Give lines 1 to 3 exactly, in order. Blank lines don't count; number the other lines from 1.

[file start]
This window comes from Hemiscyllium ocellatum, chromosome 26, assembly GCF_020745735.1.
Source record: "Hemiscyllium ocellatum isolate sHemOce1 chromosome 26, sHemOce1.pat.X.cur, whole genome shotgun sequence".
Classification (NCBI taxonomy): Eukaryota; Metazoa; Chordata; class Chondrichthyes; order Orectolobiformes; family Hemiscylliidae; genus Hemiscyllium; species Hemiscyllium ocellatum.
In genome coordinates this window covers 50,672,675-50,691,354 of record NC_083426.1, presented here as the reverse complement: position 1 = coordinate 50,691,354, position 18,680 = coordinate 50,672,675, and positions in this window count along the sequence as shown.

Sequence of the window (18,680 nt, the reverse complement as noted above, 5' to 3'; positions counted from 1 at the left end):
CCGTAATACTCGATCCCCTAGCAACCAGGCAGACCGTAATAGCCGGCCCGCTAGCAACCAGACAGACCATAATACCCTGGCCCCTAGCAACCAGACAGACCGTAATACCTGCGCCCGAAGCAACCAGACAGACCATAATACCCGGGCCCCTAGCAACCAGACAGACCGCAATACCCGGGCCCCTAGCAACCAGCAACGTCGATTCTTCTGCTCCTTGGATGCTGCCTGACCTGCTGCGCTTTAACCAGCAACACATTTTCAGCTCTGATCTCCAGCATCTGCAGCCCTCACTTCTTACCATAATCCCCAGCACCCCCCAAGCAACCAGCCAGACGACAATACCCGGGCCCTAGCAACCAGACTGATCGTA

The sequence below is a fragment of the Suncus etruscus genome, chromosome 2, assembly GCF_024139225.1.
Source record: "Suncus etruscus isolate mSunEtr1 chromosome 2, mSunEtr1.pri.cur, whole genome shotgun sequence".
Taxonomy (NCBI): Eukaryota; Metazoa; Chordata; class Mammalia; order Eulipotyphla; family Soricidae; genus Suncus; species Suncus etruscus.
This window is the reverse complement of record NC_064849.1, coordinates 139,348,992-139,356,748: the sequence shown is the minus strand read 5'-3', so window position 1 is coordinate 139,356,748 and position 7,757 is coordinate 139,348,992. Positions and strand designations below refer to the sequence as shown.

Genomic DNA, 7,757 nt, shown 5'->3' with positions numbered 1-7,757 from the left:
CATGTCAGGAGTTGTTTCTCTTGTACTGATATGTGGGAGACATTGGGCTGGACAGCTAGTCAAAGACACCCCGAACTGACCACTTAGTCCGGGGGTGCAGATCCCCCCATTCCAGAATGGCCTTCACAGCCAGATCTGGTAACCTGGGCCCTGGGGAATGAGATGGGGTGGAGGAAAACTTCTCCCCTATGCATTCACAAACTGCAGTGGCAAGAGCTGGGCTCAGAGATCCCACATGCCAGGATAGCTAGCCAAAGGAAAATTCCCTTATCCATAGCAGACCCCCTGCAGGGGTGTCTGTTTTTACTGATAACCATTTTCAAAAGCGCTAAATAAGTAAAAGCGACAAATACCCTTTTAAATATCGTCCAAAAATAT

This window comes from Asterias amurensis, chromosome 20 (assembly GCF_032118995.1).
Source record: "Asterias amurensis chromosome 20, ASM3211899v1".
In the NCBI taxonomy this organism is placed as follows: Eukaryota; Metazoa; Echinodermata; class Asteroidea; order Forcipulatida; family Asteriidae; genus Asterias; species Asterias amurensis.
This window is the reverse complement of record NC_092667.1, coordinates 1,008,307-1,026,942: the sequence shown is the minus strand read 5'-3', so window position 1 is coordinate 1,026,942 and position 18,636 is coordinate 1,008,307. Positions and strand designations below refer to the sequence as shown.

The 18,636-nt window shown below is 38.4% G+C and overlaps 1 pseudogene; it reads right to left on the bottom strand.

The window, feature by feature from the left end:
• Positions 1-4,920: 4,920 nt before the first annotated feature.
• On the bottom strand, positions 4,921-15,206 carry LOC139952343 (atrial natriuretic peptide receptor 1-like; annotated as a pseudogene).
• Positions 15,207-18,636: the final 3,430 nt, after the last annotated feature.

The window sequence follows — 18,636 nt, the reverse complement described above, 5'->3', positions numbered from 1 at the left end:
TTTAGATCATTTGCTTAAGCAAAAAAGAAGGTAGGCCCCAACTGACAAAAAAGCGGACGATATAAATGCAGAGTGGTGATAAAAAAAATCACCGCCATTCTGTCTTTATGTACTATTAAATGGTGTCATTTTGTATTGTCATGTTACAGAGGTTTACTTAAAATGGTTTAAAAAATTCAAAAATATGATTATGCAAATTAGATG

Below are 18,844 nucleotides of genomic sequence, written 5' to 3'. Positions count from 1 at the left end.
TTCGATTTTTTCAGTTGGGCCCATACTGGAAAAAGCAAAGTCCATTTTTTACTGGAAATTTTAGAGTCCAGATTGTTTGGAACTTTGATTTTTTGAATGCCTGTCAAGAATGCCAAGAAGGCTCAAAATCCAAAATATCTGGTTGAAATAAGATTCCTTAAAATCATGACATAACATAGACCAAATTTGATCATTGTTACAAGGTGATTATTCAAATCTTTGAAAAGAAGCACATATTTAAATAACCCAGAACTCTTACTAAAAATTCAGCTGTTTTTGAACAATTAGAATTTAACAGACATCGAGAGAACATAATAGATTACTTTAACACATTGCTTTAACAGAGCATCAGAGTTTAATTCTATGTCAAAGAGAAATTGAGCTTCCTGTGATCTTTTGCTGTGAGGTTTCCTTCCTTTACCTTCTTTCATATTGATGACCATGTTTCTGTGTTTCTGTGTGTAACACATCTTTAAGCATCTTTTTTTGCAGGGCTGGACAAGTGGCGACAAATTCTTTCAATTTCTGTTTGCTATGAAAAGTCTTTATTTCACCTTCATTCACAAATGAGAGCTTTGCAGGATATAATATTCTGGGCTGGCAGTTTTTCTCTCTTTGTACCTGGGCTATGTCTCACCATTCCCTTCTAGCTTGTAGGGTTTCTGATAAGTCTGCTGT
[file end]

This window comes from Hemiscyllium ocellatum, chromosome 26, assembly GCF_020745735.1.
Source record: "Hemiscyllium ocellatum isolate sHemOce1 chromosome 26, sHemOce1.pat.X.cur, whole genome shotgun sequence".
Classification (NCBI taxonomy): Eukaryota; Metazoa; Chordata; class Chondrichthyes; order Orectolobiformes; family Hemiscylliidae; genus Hemiscyllium; species Hemiscyllium ocellatum.